I have read all of Wendell Berry’s more than 80 books, and half of those I have read several times. I like the novels; I love the poetry, particularly the “Sabbath poems” that he has written for years on Sundays; but most of all, I love the essays.
There is always movement in Wendell Berry’s sentences.
There is always movement in Wendell Berry’s sentences. He writes about what he has experienced, what he has learned, and always with humility for what he does not know. The natural world is his primary teacher: its rhythms, its largesse, its mysteries. And in the essays, the natural world often reflects how change in humans is also natural, inexplicable and possible. I think this is what many who love his writing appreciate most about Berry, whether they realize it or not. For his Christian readers, this becomes an expansion of what we understand as conversion.
At the time of my introduction to Berry’s essays, I was reading William Wordsworth in school and lines from “Tintern Abbey” must have been in my psyche:
…a wild secluded scene impress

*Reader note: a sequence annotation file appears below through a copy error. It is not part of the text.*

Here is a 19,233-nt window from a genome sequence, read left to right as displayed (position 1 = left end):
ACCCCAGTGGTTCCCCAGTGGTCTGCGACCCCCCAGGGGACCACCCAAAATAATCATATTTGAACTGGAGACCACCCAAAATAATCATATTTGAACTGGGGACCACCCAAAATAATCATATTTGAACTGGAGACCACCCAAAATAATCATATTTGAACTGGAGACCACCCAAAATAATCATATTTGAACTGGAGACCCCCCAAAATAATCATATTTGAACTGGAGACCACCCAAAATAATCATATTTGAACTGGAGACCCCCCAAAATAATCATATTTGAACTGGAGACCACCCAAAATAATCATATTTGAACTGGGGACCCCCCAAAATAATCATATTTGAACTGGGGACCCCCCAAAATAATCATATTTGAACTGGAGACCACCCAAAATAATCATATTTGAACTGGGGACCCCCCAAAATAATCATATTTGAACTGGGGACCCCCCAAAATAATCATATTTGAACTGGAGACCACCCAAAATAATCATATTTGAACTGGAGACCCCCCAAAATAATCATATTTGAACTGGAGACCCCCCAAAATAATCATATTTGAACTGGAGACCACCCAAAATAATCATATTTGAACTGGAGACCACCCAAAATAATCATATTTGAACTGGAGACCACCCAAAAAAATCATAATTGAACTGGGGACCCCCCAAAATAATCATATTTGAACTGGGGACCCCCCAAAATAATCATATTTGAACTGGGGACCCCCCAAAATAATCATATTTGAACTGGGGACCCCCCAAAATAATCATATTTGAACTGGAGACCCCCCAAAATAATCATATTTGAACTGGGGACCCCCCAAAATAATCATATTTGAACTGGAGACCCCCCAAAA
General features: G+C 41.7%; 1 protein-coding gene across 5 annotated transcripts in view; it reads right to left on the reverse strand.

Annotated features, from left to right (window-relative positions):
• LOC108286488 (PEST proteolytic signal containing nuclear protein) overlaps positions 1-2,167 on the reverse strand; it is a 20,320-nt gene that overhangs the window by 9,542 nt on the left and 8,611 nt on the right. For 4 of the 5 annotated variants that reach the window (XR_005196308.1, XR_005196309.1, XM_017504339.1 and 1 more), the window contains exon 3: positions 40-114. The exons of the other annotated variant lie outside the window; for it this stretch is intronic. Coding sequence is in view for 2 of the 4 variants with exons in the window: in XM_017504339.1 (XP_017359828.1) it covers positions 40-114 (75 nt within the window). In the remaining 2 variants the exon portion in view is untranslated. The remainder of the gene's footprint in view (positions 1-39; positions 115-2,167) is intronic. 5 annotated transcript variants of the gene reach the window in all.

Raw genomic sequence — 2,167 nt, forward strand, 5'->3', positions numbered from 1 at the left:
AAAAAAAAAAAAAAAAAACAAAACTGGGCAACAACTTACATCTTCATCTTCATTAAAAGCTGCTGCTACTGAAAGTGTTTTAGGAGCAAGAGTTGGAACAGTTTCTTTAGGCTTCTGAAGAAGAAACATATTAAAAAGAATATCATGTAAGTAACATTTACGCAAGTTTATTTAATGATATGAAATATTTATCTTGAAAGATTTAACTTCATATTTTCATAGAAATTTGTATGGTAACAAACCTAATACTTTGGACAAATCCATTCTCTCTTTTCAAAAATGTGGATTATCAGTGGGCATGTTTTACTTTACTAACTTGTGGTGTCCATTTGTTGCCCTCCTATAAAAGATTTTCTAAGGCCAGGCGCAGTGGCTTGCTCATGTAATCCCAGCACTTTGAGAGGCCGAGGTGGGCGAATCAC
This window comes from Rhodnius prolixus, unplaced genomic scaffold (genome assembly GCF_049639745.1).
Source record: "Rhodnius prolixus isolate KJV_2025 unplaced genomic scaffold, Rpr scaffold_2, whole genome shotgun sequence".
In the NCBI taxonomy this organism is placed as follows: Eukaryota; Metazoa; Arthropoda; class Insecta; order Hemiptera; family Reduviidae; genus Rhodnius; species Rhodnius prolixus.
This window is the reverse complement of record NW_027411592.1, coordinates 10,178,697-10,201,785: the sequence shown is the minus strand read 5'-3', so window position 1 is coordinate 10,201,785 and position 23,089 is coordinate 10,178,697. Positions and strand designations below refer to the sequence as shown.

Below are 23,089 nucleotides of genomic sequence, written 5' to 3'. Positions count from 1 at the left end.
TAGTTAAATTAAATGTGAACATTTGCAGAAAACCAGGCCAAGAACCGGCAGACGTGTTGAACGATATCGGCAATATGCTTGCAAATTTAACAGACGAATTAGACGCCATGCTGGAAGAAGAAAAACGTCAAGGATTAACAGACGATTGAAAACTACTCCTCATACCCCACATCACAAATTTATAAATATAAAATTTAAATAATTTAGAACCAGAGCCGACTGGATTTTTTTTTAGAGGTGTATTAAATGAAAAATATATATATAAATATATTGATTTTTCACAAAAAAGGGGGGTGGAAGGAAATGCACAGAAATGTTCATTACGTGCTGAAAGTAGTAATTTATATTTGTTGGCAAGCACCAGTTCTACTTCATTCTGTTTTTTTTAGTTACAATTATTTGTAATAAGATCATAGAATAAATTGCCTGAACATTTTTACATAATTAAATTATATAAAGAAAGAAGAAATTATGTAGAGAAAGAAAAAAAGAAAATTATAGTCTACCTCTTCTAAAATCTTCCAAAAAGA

Thoughts of more deep seclusion
One experiences this again and again in Berry: a turning toward reflection that is only born apart from worldly things. I think Berry’s readers understand their desperate need for this, for places that might engender it, and for a way of life that supports it.
For Berry, the world is not one in which spirit and matter are at war with each other. Our bad decisions and habits are the reason for this. For Berry, matter (the natural world) is good: It is what we have done to the world that turns things bad. “We are living even now among punishments and ruins,” Berry wrote in “A Few Words in Favor of Edward Abbey” (one of his heroes), an essay that did not make the cut in this edited collection.